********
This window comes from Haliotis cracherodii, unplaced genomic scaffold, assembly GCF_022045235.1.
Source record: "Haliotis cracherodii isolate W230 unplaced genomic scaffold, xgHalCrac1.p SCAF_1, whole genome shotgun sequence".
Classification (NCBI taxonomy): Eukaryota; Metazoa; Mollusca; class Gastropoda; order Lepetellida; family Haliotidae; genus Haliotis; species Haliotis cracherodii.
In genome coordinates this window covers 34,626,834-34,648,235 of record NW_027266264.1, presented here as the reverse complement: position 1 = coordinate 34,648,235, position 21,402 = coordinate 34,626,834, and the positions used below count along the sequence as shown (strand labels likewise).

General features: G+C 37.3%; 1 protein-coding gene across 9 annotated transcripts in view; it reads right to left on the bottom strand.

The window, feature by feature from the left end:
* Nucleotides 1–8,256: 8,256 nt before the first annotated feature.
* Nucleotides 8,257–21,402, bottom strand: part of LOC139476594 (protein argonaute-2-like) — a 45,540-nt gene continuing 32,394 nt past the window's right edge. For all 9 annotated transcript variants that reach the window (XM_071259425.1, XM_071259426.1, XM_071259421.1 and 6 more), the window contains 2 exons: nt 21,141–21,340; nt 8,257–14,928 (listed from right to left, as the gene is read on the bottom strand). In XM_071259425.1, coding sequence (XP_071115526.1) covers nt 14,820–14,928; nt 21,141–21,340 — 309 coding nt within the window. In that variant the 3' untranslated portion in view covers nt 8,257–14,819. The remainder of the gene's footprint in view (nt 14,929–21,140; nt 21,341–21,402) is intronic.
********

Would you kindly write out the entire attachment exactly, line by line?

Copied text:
This window comes from Haliotis cracherodii, unplaced genomic scaffold, assembly GCF_022045235.1.
Source record: "Haliotis cracherodii isolate W230 unplaced genomic scaffold, xgHalCrac1.p SCAF_1, whole genome shotgun sequence".
Classification (NCBI taxonomy): Eukaryota; Metazoa; Mollusca; class Gastropoda; order Lepetellida; family Haliotidae; genus Haliotis; species Haliotis cracherodii.
In genome coordinates this window covers 34,626,834-34,648,235 of record NW_027266264.1, presented here as the reverse complement: position 1 = coordinate 34,648,235, position 21,402 = coordinate 34,626,834, and the positions used below count along the sequence as shown (strand labels likewise).

General features: G+C 37.3%; 1 protein-coding gene across 9 annotated transcripts in view; it reads right to left on the bottom strand.

The window, feature by feature from the left end:
* Nucleotides 1–8,256: 8,256 nt before the first annotated feature.
* Nucleotides 8,257–21,402, bottom strand: part of LOC139476594 (protein argonaute-2-like) — a 45,540-nt gene continuing 32,394 nt past the window's right edge. For all 9 annotated transcript variants that reach the window (XM_071259425.1, XM_071259426.1, XM_071259421.1 and 6 more), the window contains 2 exons: nt 21,141–21,340; nt 8,257–14,928 (listed from right to left, as the gene is read on the bottom strand). In XM_071259425.1, coding sequence (XP_071115526.1) covers nt 14,820–14,928; nt 21,141–21,340 — 309 coding nt within the window. In that variant the 3' untranslated portion in view covers nt 8,257–14,819. The remainder of the gene's footprint in view (nt 14,929–21,140; nt 21,341–21,402) is intronic.